Roles and responsibilities Each part of the governance structure has clear roles and responsibilities that are complementary and aligned with strategy.
Leadership Leadership is demonstrated across all levels of governance.
Information and reporting The governance arrangements are supported by information and reporting for monitoring performance, managing risks, making decisions, and providing direction.
Capability and participation The right people are involved in governance.

What we did not look at

We did not look at:

  • project management, except where we found groups designated as governance groups acting more in a management role;
  • policy decisions, including decisions that were already made about the scope and location of the projects we audited and about governance structures, where the Government directed these; and
  • programme-level governance, except where this has directly affected the project.

We looked only at the governance of the three projects we audited. The entities responsible for these projects are also responsible for other projects in the rebuild. Our findings apply only to the projects we audited and not to any other projects. However, lessons from our audit may apply to other projects, and the Canterbury Earthquake Recovery Authority (CERA), Christchurch City Council (the Council), and the Ministry of Health (the Ministry) should consider where else they can apply our findings.

How we are reporting our findings

For this audit, we decided to report in three ways. First, we briefed each entity on our main findings about each project early on. This meant that the entities could address our main concerns and that our work could influence each project as much as possible.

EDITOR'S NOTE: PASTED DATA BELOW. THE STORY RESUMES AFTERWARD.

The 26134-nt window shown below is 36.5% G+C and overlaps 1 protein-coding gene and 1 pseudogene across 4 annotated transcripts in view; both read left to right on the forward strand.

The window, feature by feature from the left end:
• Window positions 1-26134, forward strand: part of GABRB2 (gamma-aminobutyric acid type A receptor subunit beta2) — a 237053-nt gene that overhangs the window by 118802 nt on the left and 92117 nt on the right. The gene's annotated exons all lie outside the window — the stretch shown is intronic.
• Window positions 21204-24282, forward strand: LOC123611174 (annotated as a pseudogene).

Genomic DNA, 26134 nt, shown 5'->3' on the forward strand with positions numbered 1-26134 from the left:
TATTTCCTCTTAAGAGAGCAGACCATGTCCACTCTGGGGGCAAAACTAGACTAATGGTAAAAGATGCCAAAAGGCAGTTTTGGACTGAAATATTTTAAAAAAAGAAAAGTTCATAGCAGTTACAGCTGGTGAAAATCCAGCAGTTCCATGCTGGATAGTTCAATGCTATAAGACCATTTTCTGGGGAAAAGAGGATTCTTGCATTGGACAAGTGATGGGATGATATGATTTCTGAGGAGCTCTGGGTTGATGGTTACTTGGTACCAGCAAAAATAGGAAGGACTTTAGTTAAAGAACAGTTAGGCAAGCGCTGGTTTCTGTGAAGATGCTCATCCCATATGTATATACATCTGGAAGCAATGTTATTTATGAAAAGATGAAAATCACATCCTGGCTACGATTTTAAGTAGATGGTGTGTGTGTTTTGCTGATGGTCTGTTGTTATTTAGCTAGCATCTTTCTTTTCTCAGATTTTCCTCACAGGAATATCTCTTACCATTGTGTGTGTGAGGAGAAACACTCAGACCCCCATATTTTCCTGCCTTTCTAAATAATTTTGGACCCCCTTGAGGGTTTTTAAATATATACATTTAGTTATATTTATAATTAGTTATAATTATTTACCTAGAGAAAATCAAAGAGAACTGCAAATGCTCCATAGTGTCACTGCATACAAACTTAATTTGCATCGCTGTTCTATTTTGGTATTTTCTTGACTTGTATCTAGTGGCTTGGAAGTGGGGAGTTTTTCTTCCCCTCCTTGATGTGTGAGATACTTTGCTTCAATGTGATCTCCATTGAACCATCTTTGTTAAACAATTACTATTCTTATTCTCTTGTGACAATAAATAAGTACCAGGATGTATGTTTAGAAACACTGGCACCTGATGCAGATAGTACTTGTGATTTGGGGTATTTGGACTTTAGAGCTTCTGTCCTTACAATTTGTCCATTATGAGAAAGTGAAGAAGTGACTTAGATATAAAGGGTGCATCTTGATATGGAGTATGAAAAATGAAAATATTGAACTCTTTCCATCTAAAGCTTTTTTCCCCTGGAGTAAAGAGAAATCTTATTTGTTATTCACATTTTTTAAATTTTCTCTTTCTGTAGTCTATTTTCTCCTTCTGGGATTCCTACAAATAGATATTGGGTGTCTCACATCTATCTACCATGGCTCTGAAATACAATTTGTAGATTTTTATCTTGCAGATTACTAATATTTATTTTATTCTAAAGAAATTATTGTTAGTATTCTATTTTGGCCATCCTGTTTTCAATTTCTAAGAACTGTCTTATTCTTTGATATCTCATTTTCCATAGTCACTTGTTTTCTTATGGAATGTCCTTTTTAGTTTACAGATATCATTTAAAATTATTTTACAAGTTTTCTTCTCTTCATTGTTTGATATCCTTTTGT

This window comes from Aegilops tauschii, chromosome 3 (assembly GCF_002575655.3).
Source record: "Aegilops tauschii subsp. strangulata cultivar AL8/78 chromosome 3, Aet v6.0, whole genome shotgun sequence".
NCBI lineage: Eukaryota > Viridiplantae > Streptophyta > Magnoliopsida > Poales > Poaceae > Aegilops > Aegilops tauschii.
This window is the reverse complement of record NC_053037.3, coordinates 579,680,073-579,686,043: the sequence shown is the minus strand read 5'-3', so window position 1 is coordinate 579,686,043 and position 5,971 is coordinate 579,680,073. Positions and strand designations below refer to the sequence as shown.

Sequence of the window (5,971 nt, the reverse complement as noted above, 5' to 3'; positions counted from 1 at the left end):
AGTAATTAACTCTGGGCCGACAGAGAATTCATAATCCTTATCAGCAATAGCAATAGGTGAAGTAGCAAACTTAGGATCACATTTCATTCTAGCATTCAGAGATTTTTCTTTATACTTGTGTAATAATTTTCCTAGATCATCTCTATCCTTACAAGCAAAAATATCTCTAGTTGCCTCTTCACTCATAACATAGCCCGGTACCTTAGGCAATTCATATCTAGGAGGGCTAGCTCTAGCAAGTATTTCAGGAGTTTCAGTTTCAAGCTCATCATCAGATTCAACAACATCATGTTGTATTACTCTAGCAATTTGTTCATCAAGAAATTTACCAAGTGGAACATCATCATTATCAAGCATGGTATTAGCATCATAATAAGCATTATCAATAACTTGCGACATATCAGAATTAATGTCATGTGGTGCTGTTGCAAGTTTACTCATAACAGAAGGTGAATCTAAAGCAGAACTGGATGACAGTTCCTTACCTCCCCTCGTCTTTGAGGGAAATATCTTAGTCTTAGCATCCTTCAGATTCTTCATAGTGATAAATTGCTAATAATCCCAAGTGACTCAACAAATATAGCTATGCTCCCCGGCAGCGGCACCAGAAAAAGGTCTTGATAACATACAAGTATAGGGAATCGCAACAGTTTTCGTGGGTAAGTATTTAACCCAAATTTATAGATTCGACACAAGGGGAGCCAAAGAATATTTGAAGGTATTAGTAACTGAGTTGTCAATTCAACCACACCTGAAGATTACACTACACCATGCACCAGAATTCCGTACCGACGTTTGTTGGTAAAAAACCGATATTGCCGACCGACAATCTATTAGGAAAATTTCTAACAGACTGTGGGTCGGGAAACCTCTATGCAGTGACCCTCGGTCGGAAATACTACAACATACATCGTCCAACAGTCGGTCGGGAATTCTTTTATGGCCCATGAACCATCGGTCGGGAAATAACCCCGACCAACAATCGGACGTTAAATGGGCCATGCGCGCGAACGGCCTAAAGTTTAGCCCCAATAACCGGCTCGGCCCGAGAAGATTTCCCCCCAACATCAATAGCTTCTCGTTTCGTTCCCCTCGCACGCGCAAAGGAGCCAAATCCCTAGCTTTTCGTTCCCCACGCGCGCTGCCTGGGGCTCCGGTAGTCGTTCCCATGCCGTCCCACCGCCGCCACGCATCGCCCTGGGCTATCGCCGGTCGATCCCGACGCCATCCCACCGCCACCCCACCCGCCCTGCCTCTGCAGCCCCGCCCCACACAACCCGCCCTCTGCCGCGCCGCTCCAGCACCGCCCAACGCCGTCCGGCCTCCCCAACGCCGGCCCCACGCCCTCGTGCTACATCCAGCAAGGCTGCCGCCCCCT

As a result of this, the Council has made significant changes to its governance arrangements for the New Central Library project. The Ministry has identified a programme of work to strengthen the arrangements for the Acute Services Building project.

Secondly, we wrote to the entities responsible for each project to formalise our findings and recommendations. Where applicable, we also updated our findings to reflect progress the entities had made with each project and any improvements they had put in place.2

Thirdly, in this report, we draw from the findings about each project to see how they compare. We also identify overall themes and lessons about effective governance.

Structure of this report

In Part 2, we explain the background to the rebuild and the main entities involved. We also describe the three projects that we looked at and explain why we chose them.

In Part 3, we outline the overall findings for each of the three projects.

In Parts 4-9, we assess and compare the governance and accountability arrangements for the three projects against each of the six principles in Figure 1.

1: This included people from CERA, the Council, the Ministry, Canterbury District Health Board, the New Zealand Transport Agency, Ngāi Tahu, and the Treasury.

2: The letters we sent for each project are available on our website. We include our recommendations in the Appendix.